World: The Suez Canal's Bleak Centennial

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To compensate for loss of the canal, shippers have turned to using huge supertankers of 200,000 tons and more, and to sending cargo from Asia to Europe via Seattle overland to New York. Egypt and Israel are building pipelines to pump Middle East oil to Mediterranean ports. Though a reopened Suez might have a diminished role in world trade, it would still be very busy. Freighters, liners and warships making up 80% of the world's tonnage could travel it fully loaded, as could tankers up to 70,000 tons. Even supertankers, whose fully loaded hulls are too deep for the canal's 38-ft. channels, could take twelve days off the southbound trip by sailing under light ballast through Suez to the Persian Gulf refineries rather than sailing around the Cape of Good Hope.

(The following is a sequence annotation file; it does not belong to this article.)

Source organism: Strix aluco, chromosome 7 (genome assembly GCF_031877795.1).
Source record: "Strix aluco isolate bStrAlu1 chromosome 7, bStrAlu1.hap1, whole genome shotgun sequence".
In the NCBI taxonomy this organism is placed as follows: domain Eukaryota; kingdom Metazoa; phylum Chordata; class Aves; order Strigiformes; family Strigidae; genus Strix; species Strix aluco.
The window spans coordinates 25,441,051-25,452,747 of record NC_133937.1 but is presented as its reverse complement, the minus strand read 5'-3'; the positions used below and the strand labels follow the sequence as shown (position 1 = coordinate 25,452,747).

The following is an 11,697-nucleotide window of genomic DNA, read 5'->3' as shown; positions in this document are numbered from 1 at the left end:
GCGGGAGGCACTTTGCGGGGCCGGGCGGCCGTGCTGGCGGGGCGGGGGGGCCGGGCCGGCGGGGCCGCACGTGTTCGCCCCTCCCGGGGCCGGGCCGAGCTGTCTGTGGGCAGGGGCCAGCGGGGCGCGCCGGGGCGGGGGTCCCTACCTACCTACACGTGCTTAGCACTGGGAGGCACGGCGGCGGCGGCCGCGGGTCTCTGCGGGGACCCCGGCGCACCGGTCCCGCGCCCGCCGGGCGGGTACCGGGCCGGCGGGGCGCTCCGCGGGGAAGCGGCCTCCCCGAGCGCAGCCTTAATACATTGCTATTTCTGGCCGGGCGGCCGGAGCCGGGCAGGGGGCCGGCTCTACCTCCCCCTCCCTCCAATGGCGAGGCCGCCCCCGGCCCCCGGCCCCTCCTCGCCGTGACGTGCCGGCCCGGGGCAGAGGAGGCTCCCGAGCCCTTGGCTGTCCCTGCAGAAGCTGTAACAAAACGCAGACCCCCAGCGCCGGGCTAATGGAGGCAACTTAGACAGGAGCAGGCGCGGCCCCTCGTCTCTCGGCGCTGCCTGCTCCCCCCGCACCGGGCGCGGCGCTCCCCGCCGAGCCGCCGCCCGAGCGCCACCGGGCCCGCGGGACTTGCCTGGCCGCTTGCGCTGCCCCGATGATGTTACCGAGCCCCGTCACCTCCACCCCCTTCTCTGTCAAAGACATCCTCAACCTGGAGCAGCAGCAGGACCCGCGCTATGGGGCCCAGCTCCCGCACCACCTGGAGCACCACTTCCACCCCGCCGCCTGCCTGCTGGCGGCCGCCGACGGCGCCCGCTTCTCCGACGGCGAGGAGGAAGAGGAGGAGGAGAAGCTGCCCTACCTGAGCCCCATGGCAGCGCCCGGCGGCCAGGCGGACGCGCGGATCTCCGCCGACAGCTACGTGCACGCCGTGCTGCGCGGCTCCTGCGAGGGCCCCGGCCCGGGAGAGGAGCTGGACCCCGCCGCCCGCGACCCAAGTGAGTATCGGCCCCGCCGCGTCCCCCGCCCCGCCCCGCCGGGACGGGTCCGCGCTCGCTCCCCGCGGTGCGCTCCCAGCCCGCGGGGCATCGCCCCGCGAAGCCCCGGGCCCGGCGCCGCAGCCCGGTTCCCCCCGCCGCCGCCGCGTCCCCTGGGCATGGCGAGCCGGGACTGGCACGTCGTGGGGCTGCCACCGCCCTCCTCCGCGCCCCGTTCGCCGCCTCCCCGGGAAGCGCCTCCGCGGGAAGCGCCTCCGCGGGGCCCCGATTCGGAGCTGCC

Beyond the task of raising two sunken ships and a downed bridge, there are few physical barriers to reopening Suez. Most experts agree that the removal and dredging operations could be completed within six months at a cost of $30 million and would restore the canal to its prewar depth. The task, however, will be painstaking and delicate. The engineers must make certain that any unexploded bombs or artillery shells that fell in the canal are fished out before the world's ships pass once more through Suez. One problem that does not worry engineers is silting, since 90% of the normal silt is a result of currents caused by propellers' eroding of the banks. The propellers have not turned since June 1967.

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